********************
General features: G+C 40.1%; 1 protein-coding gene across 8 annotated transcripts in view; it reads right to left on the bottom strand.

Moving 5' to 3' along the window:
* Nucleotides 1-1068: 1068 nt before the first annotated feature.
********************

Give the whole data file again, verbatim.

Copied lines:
General features: G+C 40.1%; 1 protein-coding gene across 8 annotated transcripts in view; it reads right to left on the bottom strand.

Moving 5' to 3' along the window:
* Nucleotides 1-1068: 1068 nt before the first annotated feature.